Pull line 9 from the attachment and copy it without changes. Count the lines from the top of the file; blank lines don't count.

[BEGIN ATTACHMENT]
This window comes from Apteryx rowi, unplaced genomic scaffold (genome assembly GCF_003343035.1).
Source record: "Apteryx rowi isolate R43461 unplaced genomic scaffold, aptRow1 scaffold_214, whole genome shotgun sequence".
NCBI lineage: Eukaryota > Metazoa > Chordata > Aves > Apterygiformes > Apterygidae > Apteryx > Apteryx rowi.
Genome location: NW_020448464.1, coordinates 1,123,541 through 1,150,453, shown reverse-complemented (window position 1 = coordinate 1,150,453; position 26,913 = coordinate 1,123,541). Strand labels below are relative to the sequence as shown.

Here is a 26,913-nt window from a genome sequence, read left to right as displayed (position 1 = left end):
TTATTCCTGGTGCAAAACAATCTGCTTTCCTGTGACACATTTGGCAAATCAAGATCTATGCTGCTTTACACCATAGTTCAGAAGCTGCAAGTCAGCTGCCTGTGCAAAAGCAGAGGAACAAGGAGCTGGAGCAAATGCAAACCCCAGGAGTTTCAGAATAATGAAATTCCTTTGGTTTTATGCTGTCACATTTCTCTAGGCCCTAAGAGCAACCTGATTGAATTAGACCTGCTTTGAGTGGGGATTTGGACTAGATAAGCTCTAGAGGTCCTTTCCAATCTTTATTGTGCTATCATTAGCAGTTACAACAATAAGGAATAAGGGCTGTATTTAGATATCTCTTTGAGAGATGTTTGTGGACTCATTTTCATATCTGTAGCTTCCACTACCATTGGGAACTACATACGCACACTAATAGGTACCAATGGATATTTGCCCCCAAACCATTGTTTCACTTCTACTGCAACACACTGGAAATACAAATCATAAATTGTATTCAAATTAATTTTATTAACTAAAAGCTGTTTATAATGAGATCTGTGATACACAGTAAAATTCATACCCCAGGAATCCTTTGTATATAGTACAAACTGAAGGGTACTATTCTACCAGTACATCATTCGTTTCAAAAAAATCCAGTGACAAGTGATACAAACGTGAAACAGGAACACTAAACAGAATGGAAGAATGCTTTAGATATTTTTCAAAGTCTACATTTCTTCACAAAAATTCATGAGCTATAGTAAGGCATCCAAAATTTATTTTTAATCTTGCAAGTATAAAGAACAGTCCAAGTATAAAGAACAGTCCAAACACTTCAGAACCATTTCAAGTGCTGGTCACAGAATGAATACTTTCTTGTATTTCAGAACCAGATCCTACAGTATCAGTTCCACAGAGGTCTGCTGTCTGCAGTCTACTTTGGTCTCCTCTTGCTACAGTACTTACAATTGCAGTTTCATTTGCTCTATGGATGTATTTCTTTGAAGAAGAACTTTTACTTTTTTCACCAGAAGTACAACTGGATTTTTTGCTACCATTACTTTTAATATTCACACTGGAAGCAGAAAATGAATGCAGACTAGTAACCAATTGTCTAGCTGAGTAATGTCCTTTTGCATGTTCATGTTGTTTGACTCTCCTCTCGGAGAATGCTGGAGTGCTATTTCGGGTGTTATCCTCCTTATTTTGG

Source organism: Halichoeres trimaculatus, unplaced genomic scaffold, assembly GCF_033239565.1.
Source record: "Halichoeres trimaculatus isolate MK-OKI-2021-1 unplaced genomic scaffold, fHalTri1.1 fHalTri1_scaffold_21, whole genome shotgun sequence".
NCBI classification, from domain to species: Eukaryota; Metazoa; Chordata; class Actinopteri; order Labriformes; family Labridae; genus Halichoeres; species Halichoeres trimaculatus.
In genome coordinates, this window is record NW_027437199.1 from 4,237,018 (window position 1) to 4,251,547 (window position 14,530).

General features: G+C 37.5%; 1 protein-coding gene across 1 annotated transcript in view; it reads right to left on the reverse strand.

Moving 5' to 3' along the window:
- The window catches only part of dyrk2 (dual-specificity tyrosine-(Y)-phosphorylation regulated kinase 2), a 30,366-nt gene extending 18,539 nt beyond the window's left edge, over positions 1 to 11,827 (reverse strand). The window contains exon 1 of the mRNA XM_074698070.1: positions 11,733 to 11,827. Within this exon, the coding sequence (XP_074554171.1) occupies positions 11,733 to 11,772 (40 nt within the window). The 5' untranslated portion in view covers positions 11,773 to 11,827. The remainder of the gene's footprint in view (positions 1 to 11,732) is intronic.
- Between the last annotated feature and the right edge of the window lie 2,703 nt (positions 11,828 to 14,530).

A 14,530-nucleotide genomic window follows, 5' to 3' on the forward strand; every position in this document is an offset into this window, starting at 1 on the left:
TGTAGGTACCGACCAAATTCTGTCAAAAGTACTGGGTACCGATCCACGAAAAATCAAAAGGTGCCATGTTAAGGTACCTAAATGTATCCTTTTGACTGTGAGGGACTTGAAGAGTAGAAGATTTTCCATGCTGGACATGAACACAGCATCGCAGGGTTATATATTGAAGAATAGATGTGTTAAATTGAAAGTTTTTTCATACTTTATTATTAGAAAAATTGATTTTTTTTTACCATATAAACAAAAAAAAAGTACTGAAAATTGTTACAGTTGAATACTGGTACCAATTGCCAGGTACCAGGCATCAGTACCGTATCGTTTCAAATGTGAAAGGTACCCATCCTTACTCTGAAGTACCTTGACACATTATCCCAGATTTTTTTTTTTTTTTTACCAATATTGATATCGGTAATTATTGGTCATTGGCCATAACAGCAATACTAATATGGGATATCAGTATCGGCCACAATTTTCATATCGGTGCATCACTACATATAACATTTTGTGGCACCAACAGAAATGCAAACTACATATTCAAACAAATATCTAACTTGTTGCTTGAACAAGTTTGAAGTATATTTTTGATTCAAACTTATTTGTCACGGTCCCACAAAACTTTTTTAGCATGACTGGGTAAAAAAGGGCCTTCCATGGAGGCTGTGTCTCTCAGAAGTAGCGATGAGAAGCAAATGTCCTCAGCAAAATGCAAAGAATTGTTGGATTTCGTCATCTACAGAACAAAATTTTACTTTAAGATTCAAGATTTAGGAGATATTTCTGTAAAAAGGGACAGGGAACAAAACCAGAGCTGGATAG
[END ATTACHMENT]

NCBI classification, from domain to species: Eukaryota; Metazoa; Chordata; class Actinopteri; order Labriformes; family Labridae; genus Halichoeres; species Halichoeres trimaculatus.